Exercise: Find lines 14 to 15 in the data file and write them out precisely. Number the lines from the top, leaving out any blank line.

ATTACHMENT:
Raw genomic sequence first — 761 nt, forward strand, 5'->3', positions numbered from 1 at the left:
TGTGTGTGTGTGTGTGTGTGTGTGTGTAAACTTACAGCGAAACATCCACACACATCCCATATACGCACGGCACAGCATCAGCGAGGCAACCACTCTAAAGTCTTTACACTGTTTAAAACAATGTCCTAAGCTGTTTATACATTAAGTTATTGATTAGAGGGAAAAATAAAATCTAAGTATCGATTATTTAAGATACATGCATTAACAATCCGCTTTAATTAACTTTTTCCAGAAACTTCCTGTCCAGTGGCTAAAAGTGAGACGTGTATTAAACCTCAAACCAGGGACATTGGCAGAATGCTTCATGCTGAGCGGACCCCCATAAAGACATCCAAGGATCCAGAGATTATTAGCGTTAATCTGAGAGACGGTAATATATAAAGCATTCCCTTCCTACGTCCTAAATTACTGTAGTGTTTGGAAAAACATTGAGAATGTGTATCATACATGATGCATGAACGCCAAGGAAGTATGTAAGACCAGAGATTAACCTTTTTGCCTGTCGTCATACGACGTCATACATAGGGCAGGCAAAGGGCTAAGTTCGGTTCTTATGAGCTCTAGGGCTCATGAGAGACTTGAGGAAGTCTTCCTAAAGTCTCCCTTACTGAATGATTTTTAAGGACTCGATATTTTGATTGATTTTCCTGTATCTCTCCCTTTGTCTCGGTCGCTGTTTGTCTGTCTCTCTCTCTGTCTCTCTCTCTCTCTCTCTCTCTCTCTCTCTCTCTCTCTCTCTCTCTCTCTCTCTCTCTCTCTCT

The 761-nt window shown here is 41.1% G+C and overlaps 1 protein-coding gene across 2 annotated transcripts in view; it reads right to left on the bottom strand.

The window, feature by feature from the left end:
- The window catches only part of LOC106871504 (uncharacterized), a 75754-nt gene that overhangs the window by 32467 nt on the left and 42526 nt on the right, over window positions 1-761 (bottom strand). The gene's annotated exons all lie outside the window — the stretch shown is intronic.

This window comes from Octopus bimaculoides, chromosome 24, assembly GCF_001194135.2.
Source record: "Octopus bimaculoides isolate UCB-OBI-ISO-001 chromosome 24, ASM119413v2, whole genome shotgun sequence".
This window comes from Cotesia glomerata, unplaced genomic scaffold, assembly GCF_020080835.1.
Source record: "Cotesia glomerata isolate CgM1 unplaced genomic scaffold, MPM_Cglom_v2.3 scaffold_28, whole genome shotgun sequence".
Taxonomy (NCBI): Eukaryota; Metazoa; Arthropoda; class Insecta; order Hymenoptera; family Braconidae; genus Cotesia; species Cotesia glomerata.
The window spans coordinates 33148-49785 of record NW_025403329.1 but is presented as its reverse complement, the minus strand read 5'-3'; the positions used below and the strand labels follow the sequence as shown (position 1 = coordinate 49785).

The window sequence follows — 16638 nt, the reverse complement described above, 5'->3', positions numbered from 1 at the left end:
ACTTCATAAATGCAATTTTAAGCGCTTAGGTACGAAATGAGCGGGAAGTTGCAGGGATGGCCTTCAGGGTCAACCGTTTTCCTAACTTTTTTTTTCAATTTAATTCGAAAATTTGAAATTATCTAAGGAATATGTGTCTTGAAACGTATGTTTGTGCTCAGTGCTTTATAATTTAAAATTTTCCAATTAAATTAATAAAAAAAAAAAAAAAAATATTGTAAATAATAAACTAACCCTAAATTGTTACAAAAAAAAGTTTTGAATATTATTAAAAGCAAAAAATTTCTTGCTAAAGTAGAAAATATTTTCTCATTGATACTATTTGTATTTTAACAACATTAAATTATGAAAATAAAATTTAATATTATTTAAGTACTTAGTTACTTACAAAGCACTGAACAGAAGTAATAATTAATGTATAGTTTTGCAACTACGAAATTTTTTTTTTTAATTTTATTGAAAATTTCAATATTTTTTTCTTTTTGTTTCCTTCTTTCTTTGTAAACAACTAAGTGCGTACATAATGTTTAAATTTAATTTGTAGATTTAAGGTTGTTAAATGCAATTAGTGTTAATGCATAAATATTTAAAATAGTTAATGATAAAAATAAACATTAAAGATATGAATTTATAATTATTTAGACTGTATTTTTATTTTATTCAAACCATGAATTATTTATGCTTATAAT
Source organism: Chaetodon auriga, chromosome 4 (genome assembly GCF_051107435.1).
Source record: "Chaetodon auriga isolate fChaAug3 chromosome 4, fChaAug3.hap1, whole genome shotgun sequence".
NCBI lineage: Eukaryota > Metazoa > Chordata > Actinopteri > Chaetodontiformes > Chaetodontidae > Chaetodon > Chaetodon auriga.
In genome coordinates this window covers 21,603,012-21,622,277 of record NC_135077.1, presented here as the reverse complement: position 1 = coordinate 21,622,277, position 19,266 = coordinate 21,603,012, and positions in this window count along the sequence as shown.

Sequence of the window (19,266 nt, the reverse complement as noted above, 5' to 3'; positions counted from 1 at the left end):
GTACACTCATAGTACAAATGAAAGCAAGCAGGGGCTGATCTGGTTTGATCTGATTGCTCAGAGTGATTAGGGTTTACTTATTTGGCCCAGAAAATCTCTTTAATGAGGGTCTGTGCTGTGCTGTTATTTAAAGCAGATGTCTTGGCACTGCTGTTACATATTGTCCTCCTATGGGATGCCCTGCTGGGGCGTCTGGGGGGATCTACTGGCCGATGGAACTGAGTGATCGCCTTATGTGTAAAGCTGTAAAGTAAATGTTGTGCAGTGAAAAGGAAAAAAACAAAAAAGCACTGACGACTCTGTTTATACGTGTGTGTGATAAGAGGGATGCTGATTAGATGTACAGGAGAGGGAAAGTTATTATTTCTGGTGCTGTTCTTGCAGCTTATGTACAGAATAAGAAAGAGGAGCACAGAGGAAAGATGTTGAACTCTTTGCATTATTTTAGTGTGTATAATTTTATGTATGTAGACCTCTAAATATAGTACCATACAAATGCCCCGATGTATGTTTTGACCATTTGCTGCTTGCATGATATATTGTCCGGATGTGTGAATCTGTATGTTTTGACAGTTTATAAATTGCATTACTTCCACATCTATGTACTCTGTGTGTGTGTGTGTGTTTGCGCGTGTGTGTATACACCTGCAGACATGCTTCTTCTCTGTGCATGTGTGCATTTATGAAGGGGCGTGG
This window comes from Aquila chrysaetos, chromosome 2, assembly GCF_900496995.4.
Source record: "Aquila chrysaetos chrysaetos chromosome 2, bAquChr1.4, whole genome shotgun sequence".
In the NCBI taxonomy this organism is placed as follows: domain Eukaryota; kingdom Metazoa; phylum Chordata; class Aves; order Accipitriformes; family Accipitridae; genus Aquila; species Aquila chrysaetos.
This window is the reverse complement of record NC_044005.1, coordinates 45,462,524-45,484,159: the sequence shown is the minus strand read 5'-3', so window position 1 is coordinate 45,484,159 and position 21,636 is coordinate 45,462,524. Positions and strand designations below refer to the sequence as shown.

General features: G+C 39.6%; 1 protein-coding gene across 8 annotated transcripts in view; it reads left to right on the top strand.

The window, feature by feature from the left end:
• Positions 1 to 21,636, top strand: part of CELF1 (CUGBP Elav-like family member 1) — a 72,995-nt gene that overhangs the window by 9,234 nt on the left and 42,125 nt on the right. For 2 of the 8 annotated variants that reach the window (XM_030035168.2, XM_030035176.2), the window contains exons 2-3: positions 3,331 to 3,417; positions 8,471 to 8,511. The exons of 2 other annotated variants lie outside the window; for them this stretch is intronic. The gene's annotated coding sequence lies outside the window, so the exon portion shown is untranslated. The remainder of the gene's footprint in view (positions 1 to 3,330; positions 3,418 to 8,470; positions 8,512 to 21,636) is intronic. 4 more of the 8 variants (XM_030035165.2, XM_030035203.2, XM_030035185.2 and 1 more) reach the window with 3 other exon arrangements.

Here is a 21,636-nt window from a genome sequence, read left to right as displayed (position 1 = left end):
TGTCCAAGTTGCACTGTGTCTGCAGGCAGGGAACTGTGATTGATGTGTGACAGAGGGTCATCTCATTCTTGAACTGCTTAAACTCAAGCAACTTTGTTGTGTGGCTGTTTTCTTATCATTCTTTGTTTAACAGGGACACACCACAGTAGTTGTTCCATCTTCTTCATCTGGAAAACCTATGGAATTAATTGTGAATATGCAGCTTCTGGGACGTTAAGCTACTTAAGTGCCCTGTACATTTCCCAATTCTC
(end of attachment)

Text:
Source organism: Chaetodon auriga, chromosome 4 (genome assembly GCF_051107435.1).
Source record: "Chaetodon auriga isolate fChaAug3 chromosome 4, fChaAug3.hap1, whole genome shotgun sequence".